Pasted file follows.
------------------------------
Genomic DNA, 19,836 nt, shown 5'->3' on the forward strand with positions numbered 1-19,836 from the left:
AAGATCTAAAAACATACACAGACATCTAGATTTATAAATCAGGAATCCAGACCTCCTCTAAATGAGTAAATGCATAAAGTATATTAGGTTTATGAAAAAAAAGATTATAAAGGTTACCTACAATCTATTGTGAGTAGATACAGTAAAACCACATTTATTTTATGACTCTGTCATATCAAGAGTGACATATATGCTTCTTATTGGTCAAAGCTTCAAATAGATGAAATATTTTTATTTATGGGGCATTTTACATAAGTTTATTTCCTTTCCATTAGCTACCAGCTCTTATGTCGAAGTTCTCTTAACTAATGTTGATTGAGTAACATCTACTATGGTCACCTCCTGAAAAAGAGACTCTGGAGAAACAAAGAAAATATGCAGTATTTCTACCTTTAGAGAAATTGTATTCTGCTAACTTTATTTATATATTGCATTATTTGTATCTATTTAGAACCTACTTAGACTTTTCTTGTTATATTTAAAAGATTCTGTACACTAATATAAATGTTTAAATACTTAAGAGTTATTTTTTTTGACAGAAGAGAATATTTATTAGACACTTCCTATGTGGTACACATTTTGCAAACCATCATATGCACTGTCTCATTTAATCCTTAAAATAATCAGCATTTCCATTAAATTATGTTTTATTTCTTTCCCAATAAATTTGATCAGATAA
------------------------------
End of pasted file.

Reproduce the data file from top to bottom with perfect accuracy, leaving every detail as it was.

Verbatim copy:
Genomic DNA, 19,836 nt, shown 5'->3' on the forward strand with positions numbered 1-19,836 from the left:
AAGATCTAAAAACATACACAGACATCTAGATTTATAAATCAGGAATCCAGACCTCCTCTAAATGAGTAAATGCATAAAGTATATTAGGTTTATGAAAAAAAAGATTATAAAGGTTACCTACAATCTATTGTGAGTAGATACAGTAAAACCACATTTATTTTATGACTCTGTCATATCAAGAGTGACATATATGCTTCTTATTGGTCAAAGCTTCAAATAGATGAAATATTTTTATTTATGGGGCATTTTACATAAGTTTATTTCCTTTCCATTAGCTACCAGCTCTTATGTCGAAGTTCTCTTAACTAATGTTGATTGAGTAACATCTACTATGGTCACCTCCTGAAAAAGAGACTCTGGAGAAACAAAGAAAATATGCAGTATTTCTACCTTTAGAGAAATTGTATTCTGCTAACTTTATTTATATATTGCATTATTTGTATCTATTTAGAACCTACTTAGACTTTTCTTGTTATATTTAAAAGATTCTGTACACTAATATAAATGTTTAAATACTTAAGAGTTATTTTTTTTGACAGAAGAGAATATTTATTAGACACTTCCTATGTGGTACACATTTTGCAAACCATCATATGCACTGTCTCATTTAATCCTTAAAATAATCAGCATTTCCATTAAATTATGTTTTATTTCTTTCCCAATAAATTTGATCAGATAA